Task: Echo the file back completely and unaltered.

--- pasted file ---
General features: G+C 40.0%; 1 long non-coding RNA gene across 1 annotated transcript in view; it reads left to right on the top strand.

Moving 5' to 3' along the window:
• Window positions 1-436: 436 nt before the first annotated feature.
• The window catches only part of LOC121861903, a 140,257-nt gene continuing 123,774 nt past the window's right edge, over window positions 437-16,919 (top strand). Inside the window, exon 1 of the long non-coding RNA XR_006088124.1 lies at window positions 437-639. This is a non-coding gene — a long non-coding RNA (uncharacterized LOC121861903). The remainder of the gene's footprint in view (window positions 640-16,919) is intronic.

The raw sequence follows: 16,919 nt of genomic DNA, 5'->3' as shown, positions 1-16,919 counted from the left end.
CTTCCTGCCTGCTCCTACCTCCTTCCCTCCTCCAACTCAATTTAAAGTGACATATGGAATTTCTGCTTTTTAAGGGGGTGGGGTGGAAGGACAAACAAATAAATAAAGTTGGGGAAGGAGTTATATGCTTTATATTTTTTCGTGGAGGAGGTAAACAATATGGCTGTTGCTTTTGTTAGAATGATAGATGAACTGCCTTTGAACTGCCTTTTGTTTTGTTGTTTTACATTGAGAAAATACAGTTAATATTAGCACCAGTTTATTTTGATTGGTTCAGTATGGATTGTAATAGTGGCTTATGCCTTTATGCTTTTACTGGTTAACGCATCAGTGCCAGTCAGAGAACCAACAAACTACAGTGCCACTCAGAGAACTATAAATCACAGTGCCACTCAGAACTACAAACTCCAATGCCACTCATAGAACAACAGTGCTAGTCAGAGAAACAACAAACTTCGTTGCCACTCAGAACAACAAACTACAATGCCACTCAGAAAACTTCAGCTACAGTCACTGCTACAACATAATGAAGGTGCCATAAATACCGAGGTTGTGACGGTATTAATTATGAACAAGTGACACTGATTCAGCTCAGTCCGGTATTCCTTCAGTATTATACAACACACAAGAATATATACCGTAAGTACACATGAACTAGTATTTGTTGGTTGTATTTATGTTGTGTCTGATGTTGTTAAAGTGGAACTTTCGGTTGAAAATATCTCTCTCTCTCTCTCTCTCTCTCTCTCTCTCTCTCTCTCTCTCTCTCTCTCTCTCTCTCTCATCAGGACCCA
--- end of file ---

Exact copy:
General features: G+C 40.0%; 1 long non-coding RNA gene across 1 annotated transcript in view; it reads left to right on the top strand.

Moving 5' to 3' along the window:
• Window positions 1-436: 436 nt before the first annotated feature.
• The window catches only part of LOC121861903, a 140,257-nt gene continuing 123,774 nt past the window's right edge, over window positions 437-16,919 (top strand). Inside the window, exon 1 of the long non-coding RNA XR_006088124.1 lies at window positions 437-639. This is a non-coding gene — a long non-coding RNA (uncharacterized LOC121861903). The remainder of the gene's footprint in view (window positions 640-16,919) is intronic.

The raw sequence follows: 16,919 nt of genomic DNA, 5'->3' as shown, positions 1-16,919 counted from the left end.
CTTCCTGCCTGCTCCTACCTCCTTCCCTCCTCCAACTCAATTTAAAGTGACATATGGAATTTCTGCTTTTTAAGGGGGTGGGGTGGAAGGACAAACAAATAAATAAAGTTGGGGAAGGAGTTATATGCTTTATATTTTTTCGTGGAGGAGGTAAACAATATGGCTGTTGCTTTTGTTAGAATGATAGATGAACTGCCTTTGAACTGCCTTTTGTTTTGTTGTTTTACATTGAGAAAATACAGTTAATATTAGCACCAGTTTATTTTGATTGGTTCAGTATGGATTGTAATAGTGGCTTATGCCTTTATGCTTTTACTGGTTAACGCATCAGTGCCAGTCAGAGAACCAACAAACTACAGTGCCACTCAGAGAACTATAAATCACAGTGCCACTCAGAACTACAAACTCCAATGCCACTCATAGAACAACAGTGCTAGTCAGAGAAACAACAAACTTCGTTGCCACTCAGAACAACAAACTACAATGCCACTCAGAAAACTTCAGCTACAGTCACTGCTACAACATAATGAAGGTGCCATAAATACCGAGGTTGTGACGGTATTAATTATGAACAAGTGACACTGATTCAGCTCAGTCCGGTATTCCTTCAGTATTATACAACACACAAGAATATATACCGTAAGTACACATGAACTAGTATTTGTTGGTTGTATTTATGTTGTGTCTGATGTTGTTAAAGTGGAACTTTCGGTTGAAAATATCTCTCTCTCTCTCTCTCTCTCTCTCTCTCTCTCTCTCTCTCTCTCTCTCTCTCTCTCTCTCATCAGGACCCA